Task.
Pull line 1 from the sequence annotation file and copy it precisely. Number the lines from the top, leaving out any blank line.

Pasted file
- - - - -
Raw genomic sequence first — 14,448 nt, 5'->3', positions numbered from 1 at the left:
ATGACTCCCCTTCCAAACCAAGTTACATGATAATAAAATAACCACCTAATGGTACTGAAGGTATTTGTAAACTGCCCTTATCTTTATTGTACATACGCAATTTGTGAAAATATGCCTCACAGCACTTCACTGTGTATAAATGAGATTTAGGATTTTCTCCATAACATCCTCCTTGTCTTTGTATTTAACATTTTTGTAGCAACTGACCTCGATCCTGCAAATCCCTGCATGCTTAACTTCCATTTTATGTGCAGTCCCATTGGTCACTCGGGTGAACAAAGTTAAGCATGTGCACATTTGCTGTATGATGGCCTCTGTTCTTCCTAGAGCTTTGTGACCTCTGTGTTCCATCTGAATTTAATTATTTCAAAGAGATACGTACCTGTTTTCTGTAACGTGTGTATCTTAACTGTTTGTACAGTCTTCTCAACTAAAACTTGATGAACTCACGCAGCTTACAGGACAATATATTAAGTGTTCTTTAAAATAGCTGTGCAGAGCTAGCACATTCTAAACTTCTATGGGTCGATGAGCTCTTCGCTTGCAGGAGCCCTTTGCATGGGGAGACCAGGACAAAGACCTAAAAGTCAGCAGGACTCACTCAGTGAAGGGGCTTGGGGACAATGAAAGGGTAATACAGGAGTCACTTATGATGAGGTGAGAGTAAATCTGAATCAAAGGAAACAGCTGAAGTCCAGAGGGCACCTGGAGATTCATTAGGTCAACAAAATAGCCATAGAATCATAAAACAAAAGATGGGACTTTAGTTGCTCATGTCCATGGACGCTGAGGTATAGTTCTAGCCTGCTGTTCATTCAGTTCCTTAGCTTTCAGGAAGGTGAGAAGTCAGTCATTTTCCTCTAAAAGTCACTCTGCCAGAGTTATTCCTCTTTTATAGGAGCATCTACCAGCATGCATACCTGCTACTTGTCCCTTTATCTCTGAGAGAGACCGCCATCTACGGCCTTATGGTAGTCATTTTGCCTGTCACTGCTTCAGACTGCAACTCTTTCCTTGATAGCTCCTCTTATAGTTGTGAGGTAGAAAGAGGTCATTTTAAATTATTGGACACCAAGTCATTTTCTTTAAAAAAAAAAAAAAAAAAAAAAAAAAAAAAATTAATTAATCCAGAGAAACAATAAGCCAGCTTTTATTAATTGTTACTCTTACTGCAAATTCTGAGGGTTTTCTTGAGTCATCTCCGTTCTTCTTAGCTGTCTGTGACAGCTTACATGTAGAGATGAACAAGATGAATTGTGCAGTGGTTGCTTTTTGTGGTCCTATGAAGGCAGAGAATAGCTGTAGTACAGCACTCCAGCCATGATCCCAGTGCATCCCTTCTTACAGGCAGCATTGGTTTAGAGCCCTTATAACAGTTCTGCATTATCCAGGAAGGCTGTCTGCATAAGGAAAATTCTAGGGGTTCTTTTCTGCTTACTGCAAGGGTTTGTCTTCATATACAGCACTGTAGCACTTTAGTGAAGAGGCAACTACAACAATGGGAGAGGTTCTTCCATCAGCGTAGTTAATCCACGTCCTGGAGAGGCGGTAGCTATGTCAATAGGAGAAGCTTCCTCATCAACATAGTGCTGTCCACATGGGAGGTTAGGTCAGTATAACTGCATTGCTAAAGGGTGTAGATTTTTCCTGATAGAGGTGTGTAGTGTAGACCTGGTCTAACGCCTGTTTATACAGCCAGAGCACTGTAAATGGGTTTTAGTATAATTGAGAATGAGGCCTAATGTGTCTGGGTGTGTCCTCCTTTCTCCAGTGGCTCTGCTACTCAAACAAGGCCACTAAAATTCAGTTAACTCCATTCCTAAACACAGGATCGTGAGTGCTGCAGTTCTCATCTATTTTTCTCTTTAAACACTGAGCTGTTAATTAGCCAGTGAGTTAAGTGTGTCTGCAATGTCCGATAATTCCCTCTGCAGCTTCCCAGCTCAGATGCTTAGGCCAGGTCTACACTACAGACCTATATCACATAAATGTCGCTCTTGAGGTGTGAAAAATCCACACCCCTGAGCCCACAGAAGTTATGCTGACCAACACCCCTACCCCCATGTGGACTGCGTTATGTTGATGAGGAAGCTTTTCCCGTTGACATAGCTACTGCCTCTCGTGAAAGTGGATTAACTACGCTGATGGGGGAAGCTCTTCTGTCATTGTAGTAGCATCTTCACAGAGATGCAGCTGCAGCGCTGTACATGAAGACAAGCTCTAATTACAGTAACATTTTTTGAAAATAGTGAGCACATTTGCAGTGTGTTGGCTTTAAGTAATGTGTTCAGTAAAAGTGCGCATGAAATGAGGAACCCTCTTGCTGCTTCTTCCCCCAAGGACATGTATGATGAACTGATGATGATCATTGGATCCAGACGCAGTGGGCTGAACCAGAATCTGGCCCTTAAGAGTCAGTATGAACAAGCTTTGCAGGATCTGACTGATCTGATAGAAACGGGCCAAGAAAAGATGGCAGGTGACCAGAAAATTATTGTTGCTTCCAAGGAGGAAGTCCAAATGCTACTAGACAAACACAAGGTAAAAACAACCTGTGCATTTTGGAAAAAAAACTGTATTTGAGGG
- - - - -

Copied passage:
Raw genomic sequence first — 14,448 nt, 5'->3', positions numbered from 1 at the left: